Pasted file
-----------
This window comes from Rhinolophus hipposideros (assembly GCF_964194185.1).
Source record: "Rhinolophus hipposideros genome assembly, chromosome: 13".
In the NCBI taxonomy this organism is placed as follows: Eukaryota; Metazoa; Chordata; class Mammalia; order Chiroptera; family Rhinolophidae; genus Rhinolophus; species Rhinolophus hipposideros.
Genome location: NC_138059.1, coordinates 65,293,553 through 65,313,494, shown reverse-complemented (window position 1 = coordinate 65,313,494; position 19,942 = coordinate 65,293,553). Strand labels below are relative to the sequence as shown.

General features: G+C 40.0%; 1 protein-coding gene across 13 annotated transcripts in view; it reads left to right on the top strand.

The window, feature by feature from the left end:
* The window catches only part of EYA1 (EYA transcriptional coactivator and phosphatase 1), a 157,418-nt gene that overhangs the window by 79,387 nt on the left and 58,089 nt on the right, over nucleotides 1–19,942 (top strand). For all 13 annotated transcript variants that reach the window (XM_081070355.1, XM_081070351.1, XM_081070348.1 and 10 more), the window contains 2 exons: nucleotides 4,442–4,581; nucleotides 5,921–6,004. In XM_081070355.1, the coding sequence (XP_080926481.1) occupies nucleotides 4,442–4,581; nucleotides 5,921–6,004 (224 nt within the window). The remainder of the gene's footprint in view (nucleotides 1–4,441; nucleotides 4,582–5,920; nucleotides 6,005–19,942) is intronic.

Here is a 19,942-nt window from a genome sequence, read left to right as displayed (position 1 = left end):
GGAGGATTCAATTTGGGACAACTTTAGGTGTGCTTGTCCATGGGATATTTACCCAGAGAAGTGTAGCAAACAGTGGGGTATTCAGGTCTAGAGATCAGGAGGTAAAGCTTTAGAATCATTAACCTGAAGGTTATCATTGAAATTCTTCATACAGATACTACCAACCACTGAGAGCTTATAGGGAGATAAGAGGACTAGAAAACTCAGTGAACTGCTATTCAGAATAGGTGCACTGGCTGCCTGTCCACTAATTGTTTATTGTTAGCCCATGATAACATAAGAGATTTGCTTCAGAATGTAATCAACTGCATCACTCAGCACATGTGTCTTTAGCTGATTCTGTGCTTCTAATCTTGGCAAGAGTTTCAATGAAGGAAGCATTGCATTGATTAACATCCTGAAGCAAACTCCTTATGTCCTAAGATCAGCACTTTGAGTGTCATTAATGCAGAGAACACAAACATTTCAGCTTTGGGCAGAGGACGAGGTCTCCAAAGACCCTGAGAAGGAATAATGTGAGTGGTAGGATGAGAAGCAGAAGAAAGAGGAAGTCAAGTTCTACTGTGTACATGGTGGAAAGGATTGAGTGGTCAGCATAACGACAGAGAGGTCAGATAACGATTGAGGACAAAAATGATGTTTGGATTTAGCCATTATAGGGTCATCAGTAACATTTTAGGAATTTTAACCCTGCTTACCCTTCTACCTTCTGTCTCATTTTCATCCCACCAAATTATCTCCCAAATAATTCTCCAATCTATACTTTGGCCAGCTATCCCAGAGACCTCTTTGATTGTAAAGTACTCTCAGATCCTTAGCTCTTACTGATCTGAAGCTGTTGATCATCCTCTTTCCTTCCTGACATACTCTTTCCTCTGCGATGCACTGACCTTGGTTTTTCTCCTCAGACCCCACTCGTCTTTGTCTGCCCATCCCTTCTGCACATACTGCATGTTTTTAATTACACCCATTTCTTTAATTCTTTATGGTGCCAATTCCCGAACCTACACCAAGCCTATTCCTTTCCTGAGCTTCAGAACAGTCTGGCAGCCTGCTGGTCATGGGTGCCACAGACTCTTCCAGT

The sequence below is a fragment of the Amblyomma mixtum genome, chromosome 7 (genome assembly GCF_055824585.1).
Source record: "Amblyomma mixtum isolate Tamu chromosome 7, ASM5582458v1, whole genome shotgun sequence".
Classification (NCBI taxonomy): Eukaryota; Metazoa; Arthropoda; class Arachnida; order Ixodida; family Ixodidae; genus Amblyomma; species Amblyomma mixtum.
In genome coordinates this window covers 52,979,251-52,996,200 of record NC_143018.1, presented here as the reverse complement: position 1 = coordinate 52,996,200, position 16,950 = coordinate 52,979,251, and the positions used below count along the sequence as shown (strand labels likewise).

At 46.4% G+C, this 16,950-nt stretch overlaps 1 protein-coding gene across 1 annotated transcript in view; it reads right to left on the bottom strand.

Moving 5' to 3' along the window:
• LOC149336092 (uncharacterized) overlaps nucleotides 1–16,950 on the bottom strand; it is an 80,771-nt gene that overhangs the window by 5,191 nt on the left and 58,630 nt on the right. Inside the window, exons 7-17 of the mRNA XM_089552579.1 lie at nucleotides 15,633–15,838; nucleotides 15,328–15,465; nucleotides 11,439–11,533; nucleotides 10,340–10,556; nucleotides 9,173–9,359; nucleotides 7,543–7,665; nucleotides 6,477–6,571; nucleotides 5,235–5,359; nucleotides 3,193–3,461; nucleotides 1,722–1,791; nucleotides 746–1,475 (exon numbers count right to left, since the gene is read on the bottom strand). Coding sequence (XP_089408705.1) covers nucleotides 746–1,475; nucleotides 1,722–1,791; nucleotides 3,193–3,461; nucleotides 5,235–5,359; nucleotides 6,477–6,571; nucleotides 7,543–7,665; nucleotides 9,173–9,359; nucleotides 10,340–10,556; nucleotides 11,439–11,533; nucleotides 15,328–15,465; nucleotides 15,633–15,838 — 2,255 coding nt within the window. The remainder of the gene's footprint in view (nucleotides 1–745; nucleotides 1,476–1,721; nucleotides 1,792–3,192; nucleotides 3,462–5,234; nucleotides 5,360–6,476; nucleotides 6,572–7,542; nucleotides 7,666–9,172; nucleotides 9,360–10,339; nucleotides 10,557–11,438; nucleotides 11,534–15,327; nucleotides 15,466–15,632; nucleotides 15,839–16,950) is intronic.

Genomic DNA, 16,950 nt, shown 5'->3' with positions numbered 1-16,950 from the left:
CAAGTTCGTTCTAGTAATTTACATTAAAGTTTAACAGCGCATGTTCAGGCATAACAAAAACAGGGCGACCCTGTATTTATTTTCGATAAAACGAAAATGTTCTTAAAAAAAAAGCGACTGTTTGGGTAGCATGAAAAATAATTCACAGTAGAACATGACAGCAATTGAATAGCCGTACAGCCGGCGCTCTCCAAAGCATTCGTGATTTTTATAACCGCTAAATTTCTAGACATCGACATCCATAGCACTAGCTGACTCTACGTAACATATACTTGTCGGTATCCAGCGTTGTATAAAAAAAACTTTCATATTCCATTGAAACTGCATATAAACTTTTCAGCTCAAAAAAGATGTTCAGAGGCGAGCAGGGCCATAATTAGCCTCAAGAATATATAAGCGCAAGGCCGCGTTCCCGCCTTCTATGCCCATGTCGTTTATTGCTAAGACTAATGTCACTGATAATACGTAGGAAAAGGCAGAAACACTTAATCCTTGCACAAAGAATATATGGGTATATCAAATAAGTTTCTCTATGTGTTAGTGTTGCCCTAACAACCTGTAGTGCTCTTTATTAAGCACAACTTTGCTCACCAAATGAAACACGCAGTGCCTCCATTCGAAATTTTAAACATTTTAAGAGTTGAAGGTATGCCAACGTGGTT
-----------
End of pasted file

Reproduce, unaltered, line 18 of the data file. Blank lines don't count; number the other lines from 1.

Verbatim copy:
CAAGTTCGTTCTAGTAATTTACATTAAAGTTTAACAGCGCATGTTCAGGCATAACAAAAACAGGGCGACCCTGTATTTATTTTCGATAAAACGAAAATGTTCTTAAAAAAAAAGCGACTGTTTGGGTAGCATGAAAAATAATTCACAGTAGAACATGACAGCAATTGAATAGCCGTACAGCCGGCGCTCTCCAAAGCATTCGTGATTTTTATAACCGCTAAATTTCTAGACATCGACATCCATAGCACTAGCTGACTCTACGTAACATATACTTGTCGGTATCCAGCGTTGTATAAAAAAAACTTTCATATTCCATTGAAACTGCATATAAACTTTTCAGCTCAAAAAAGATGTTCAGAGGCGAGCAGGGCCATAATTAGCCTCAAGAATATATAAGCGCAAGGCCGCGTTCCCGCCTTCTATGCCCATGTCGTTTATTGCTAAGACTAATGTCACTGATAATACGTAGGAAAAGGCAGAAACACTTAATCCTTGCACAAAGAATATATGGGTATATCAAATAAGTTTCTCTATGTGTTAGTGTTGCCCTAACAACCTGTAGTGCTCTTTATTAAGCACAACTTTGCTCACCAAATGAAACACGCAGTGCCTCCATTCGAAATTTTAAACATTTTAAGAGTTGAAGGTATGCCAACGTGGTT